The United States Disciplinary Barracks on Alcatraz Island was bought by the United States Department of Justice in 1933 and became a federal prison a year later. During the following 29 years that the island prison was in use, it held some of the most notorious criminals in American history, including Al Capone, Mickey Cohen, Bumpy Johnson, and James ‘Whitey’ Bulgar, among others. The penitentiary’s claim to fame is that during the 29 years of operation, no prisoner successfully escaped.
The prison was shut down in 1963 due to escalating costs and was later listed on the National Register of Historic Places in 1976 and designated as a National Historic Landmark in 1986. Today, the island is a popular tourist attraction.
Native American Occupation
In 1969, Alcatraz Island saw a group of Native Americans known as the United Indians of All Tribes led by Mohawk activist Richard Oakes to claim the land on behalf of ‘Indians of All Tribes.’ The group, who wanted new facilities such as an education and ecology center, and a cultural center built, remained on the island for two years During this time, President Richard Nixon rescinded the Indian termination policy and established a new policy of self-determination. The occupation of Alcatraz Island ended on June 11, 1971.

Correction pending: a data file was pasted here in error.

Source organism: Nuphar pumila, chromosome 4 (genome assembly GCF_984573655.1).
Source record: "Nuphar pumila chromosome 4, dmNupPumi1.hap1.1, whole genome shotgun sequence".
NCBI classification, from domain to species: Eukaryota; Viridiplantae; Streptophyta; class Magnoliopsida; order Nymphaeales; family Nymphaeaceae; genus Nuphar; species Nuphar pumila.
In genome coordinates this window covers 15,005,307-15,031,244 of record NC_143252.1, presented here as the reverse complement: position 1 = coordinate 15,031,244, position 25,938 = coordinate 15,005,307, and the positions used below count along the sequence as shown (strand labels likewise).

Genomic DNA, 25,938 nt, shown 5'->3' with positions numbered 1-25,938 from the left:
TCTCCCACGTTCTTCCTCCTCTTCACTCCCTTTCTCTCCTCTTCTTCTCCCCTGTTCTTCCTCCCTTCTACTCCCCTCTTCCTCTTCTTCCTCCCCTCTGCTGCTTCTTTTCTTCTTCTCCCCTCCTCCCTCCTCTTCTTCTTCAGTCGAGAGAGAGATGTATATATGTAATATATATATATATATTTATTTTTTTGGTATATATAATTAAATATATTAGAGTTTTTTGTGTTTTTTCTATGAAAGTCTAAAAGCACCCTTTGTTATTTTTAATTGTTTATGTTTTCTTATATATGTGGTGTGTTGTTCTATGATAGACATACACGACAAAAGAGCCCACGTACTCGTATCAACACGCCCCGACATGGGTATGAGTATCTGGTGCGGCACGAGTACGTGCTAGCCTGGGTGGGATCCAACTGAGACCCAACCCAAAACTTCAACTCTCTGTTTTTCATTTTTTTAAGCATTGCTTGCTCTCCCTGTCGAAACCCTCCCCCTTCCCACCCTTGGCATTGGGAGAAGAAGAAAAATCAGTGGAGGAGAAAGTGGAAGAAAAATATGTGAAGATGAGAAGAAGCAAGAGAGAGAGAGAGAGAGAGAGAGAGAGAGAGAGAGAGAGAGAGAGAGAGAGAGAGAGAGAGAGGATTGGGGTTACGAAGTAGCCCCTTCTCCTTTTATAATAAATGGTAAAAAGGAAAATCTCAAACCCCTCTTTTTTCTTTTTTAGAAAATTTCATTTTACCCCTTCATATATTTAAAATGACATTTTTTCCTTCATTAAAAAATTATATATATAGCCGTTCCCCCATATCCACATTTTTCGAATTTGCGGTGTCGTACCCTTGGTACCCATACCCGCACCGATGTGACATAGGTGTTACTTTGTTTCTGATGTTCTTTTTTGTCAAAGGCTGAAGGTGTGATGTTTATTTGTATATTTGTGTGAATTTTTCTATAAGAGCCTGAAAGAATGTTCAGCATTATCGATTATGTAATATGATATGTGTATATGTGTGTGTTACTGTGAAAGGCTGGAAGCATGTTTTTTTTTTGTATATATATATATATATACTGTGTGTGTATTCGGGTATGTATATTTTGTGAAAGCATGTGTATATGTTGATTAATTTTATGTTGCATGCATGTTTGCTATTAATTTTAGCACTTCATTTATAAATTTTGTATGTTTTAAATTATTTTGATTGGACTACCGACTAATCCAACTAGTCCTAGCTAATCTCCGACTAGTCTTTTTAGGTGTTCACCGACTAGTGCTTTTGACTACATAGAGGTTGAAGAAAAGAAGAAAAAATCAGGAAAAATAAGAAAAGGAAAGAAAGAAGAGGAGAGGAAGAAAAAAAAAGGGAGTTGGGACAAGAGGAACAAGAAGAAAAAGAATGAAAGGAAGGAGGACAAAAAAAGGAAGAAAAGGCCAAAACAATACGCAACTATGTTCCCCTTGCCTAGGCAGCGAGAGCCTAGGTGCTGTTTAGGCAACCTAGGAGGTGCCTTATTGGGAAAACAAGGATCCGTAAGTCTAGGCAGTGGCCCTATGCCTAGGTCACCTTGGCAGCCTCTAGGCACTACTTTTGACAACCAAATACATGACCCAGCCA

Alcatraz Island is located in the center of San Francisco Bay and is open to the public every day of the week from 8:45 am to 8:45 pm. The island is accessible by ferries run by the Hornblower Cruises ferry company from Pier 33 near the Fisherman’s Wharf in Sab Francisco, and visitors can enjoy guided tours of the island and its facilities. The Dock Ranger Station and Theater is located near the dock on Alcatraz and presents an orientation film about the island, features several exhibits about Alcatraz's wildlife and the American Indian occupation (1969-1971), and a bookstore.
Address: San Francisco, CA 94133, Phone: 415-561-4900
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